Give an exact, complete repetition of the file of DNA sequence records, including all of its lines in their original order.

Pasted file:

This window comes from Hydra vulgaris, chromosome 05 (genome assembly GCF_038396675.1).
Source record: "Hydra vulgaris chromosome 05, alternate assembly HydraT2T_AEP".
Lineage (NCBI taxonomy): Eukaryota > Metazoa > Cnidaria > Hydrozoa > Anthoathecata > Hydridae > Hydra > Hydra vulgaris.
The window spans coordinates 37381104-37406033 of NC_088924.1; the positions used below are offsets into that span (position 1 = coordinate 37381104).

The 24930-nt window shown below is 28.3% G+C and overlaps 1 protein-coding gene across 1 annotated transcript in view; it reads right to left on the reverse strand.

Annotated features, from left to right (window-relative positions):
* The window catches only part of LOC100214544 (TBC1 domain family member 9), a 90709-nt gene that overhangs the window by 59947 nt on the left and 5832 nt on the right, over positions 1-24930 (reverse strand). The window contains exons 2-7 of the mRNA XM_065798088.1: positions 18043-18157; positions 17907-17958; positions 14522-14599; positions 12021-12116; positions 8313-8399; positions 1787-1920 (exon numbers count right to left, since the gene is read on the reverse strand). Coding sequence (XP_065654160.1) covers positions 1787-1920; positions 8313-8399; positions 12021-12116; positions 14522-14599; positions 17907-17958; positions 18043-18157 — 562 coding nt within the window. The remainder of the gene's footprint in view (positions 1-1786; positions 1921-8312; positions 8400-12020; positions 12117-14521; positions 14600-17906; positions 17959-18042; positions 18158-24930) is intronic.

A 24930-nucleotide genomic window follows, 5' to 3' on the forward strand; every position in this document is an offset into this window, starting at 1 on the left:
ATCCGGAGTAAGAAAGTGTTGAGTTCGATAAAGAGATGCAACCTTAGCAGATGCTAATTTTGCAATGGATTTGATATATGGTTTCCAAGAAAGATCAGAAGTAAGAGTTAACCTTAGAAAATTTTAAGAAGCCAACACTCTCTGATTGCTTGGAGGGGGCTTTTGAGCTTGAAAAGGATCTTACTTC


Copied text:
This window comes from Hydra vulgaris, chromosome 05 (genome assembly GCF_038396675.1).
Source record: "Hydra vulgaris chromosome 05, alternate assembly HydraT2T_AEP".
Lineage (NCBI taxonomy): Eukaryota > Metazoa > Cnidaria > Hydrozoa > Anthoathecata > Hydridae > Hydra > Hydra vulgaris.
The window spans coordinates 37381104-37406033 of NC_088924.1; the positions used below are offsets into that span (position 1 = coordinate 37381104).

The 24930-nt window shown below is 28.3% G+C and overlaps 1 protein-coding gene across 1 annotated transcript in view; it reads right to left on the reverse strand.

Annotated features, from left to right (window-relative positions):
* The window catches only part of LOC100214544 (TBC1 domain family member 9), a 90709-nt gene that overhangs the window by 59947 nt on the left and 5832 nt on the right, over positions 1-24930 (reverse strand). The window contains exons 2-7 of the mRNA XM_065798088.1: positions 18043-18157; positions 17907-17958; positions 14522-14599; positions 12021-12116; positions 8313-8399; positions 1787-1920 (exon numbers count right to left, since the gene is read on the reverse strand). Coding sequence (XP_065654160.1) covers positions 1787-1920; positions 8313-8399; positions 12021-12116; positions 14522-14599; positions 17907-17958; positions 18043-18157 — 562 coding nt within the window. The remainder of the gene's footprint in view (positions 1-1786; positions 1921-8312; positions 8400-12020; positions 12117-14521; positions 14600-17906; positions 17959-18042; positions 18158-24930) is intronic.

A 24930-nucleotide genomic window follows, 5' to 3' on the forward strand; every position in this document is an offset into this window, starting at 1 on the left:
ATCCGGAGTAAGAAAGTGTTGAGTTCGATAAAGAGATGCAACCTTAGCAGATGCTAATTTTGCAATGGATTTGATATATGGTTTCCAAGAAAGATCAGAAGTAAGAGTTAACCTTAGAAAATTTTAAGAAGCCAACACTCTCTGATTGCTTGGAGGGGGCTTTTGAGCTTGAAAAGGATCTTACTTC